More than £1bn was wiped off the stock market value of the government contractor Capita on Wednesday, sparking fears of job losses and forcing Downing Street to play down the threat of a collapse echoing the demise of rival Carillion.
Capita, whose major contracts range from collecting the BBC licence fee to electronic tagging of prisoners, saw its share price nearly halve in a day following a grim financial update that reignited concerns over the outsourcing industry and the stability of public services, reports The Guardian.
The prime minister’s spokesman insisted Capita was not in a similar position to Carillion, whose collapse earlier this month plunged thousands of workers and small businesses into uncertainty.
“Broadly we monitor the financial health of all our strategic suppliers, including Capita, and we are in regular discussions with them regarding their financial position,” said Theresa May’s spokesman. “And [I would like] to emphasise we do not believe that any of our strategic suppliers including Capita are in a comparable position to Carillion.”
Capita’s shares plunged 47.5%, cutting its stock market value by £1.1bn, after new chief executive Jonathan Lewis stunned markets by admitting the company’s finances were in a dire state and announcing drastic measures to repair them.
Lewis, appointed in October last year, downgraded Capita’s profit forecasts and announced plans to raise £700m to shore up its balance sheet. He also axed a dividend that had been worth more than £500m to investors over the past three years.
A cost-cutting programme is expected to result in job losses among Capita’s 67,000 employees, 50,000 of whom are in the UK, while parts of the business will be sold to raise cash.
Within 10 hours of its statement to the City, Capita’s stock market value had fallen to £1.2bn, with a £381m pension deficit and debts predicted to hit £1.15bn by the end of the year.
Lewis said the company, which has grown rapidly through a string of acquisitions, had become “too complex” and admitted the firm was lacking in discipline.
The measures announced by Lewis are likely to be interpreted as pre-emptive action to ensure a profitable future at a challenging time for the outsourcing industry, signalled by Carillion’s collapse. The outsourcing model involves the government farming out public sector work to private companies.
Like Carillion, Capita counts the UK government among its major clients with contracts that include running London’s congestion charge scheme, tagging prisoners, operating a jobseeker’s allowance telephone line and administering the teachers’ pension scheme. It also collects the licence fee for the BBC.
Labour said the government should take steps to oversee the activities of Capita. “The Tories’ privatisation dogma risks lurching our public services from crisis to crisis, threatening jobs, taxpayers’ money and leaving people without the services they need,” said Jon Trickett, the shadow minister for the Cabinet Office.
“The government must end its ideological attachment to private profit in public services and instead start putting the public interest first.”
Frank Field, chair of the work and pensions committee, said it would be looking into Capita. In a statement that referred to the accounting group that signed off Carillion’s figures, KPMG, he said: “Another day, another outsourcing firm with massive debt, a huge pension deficit, a KPMG audit and the big four popping up at every turn in the company’s chequered history.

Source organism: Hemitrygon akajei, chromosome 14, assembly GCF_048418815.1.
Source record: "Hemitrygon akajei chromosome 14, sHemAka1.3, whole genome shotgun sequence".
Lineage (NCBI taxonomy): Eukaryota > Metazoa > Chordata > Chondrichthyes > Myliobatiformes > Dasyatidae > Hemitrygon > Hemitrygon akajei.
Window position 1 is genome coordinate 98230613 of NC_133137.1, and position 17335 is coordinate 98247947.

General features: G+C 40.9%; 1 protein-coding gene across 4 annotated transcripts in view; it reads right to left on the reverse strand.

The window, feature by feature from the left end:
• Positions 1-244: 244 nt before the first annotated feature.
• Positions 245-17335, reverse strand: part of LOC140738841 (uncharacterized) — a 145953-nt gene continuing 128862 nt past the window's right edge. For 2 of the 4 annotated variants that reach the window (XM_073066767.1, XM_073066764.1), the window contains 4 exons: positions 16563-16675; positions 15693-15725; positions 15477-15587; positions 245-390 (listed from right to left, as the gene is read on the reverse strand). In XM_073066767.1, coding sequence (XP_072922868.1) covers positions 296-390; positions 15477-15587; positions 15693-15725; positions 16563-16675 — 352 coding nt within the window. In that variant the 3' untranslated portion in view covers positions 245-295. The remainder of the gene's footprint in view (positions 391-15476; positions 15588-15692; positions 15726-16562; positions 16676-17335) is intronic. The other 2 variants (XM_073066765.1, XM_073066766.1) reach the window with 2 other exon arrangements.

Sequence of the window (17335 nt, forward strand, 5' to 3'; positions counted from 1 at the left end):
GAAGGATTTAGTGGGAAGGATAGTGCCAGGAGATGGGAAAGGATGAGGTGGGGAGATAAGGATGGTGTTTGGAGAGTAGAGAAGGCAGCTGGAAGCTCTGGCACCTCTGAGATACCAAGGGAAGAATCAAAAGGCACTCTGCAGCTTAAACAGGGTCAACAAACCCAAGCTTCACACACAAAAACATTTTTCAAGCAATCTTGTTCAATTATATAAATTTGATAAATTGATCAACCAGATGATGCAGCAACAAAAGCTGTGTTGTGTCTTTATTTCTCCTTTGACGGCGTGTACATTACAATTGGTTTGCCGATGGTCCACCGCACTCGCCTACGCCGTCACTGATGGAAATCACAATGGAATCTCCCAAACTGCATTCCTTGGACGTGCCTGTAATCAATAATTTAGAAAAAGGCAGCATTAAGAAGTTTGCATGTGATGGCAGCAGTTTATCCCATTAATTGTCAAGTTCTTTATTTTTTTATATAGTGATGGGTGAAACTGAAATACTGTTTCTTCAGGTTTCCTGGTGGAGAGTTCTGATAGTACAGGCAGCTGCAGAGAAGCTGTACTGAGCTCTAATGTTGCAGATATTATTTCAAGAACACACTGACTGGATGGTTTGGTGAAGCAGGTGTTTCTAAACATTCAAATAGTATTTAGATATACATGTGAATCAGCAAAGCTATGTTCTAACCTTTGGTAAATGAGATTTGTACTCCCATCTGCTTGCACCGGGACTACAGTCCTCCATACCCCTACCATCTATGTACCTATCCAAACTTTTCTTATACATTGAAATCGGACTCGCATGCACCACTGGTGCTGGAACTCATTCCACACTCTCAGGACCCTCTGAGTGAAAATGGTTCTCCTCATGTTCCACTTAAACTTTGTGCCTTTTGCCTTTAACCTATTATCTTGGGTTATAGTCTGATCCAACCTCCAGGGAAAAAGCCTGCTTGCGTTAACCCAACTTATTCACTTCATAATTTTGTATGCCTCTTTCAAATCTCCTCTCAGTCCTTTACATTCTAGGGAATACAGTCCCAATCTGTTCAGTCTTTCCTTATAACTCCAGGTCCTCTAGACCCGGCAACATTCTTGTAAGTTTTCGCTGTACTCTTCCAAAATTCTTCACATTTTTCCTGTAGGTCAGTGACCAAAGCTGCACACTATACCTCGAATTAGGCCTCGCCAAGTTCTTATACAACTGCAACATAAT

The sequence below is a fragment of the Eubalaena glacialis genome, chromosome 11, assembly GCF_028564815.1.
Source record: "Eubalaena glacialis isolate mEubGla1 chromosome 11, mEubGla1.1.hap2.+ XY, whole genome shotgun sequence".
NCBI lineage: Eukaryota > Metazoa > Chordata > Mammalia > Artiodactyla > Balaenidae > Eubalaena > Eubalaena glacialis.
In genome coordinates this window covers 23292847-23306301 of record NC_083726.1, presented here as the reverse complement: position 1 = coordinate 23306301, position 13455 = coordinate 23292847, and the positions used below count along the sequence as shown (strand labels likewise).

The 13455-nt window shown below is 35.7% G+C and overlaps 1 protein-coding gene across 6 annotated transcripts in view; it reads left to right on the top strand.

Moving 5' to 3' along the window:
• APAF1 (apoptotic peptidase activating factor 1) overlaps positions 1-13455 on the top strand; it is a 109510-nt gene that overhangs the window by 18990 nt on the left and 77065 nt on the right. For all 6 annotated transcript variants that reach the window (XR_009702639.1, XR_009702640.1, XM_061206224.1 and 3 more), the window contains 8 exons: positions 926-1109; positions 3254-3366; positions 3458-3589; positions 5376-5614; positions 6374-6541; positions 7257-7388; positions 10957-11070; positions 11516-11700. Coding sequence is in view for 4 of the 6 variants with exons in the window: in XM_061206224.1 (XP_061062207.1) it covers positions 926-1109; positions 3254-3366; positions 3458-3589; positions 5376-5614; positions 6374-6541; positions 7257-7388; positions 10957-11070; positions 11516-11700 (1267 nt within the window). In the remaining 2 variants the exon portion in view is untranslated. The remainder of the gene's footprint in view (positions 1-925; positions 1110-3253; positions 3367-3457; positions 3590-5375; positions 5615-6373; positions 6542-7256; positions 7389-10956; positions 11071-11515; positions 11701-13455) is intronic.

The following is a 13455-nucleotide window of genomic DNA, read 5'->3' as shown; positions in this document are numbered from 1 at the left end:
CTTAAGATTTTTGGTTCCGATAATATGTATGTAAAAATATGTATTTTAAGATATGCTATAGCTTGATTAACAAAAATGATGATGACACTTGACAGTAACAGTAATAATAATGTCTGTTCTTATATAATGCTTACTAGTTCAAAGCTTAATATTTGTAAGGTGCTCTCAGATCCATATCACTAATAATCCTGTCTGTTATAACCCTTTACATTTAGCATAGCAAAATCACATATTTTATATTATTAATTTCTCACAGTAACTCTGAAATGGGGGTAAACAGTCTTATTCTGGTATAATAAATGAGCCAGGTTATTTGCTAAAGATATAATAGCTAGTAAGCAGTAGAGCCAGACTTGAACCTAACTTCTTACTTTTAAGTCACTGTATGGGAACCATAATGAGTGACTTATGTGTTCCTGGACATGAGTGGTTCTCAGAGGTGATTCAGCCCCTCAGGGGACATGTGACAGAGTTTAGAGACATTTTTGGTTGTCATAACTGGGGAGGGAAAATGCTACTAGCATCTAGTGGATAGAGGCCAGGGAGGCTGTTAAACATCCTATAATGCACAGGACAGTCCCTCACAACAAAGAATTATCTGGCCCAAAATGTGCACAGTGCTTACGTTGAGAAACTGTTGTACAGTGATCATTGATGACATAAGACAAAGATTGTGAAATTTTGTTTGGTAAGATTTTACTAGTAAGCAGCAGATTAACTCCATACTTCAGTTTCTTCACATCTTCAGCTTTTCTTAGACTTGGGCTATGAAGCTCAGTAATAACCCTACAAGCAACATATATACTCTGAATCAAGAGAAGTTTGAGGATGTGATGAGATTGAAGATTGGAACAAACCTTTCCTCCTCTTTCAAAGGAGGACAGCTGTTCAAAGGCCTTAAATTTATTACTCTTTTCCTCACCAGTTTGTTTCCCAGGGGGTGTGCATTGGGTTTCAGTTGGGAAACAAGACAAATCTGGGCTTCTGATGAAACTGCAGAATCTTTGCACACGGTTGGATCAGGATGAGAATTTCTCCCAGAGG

“Sadly, Capita goes on the growing list of firms we are investigating to see if their conduct has endangered current and future pensioners’ rights.”
Some City analysts said Capita still had plenty of time to avoid the fate of Carillion.
David Madden, an analyst at City firm CMC Markets, said the action from Capita was “a red alert” for investors but added that it “could turn itself around”.
“Carillion collapsed but Capita is still in the game,” Madden said.
Frances O’Grady, the general secretary of trade union body the TUC, said the profit warning from Capita was “really worrying” and urged the government to act.
“We can’t afford another Carillion. The TUC is calling for an urgent risk assessment of all large outsourcing firms. It’s essential the government completes this quickly and is prepared to bring services and contracts in-house if they are at risk.”
Lewis said the measures announced on Wednesday were the “first steps in the road to recovery,” predicting his turnaround would take two years.
“Today, Capita is too complex,” he said. “It is driven by a short-term focus and lacks operational discipline and financial flexibility. [It] needs to change its approach. Cost savings and non-core disposals alone will not be enough. We have also taken the significant decision to suspend the dividend and seek equity.”
Capita said it was also undertaking a triennial review of its pension scheme and expected its pension deficit to reduce from the £381m level at the last assessment in summer 2017 as a result of increasing contributions.
Its former rival Carillion has faced criticism for continuing to pay dividends and big executive salaries as debts mounted, eventually leading to a collapse of the company earlier this month.
The work and pensions committee on Wednesday wrote to former investors in Carillion and HM Revenue & Customs as part of a wide-ranging inquiry into the company’s collapse.
The committee asked former shareholders, including major financial institutions BlackRock, UBS and Deutsche Bank, for opinions on how the company was run and why they chose to sell shares when they did.
The committees also asked the Federation of Small Business to provide an overview of Carillion’s payments to suppliers and wrote to Santander bank to ask about reports that it stopped payments to some Carillion suppliers without notice in December.
HMRC has been asked about Carillion’s performance in paying tax and the firm’s total outstanding tax liability.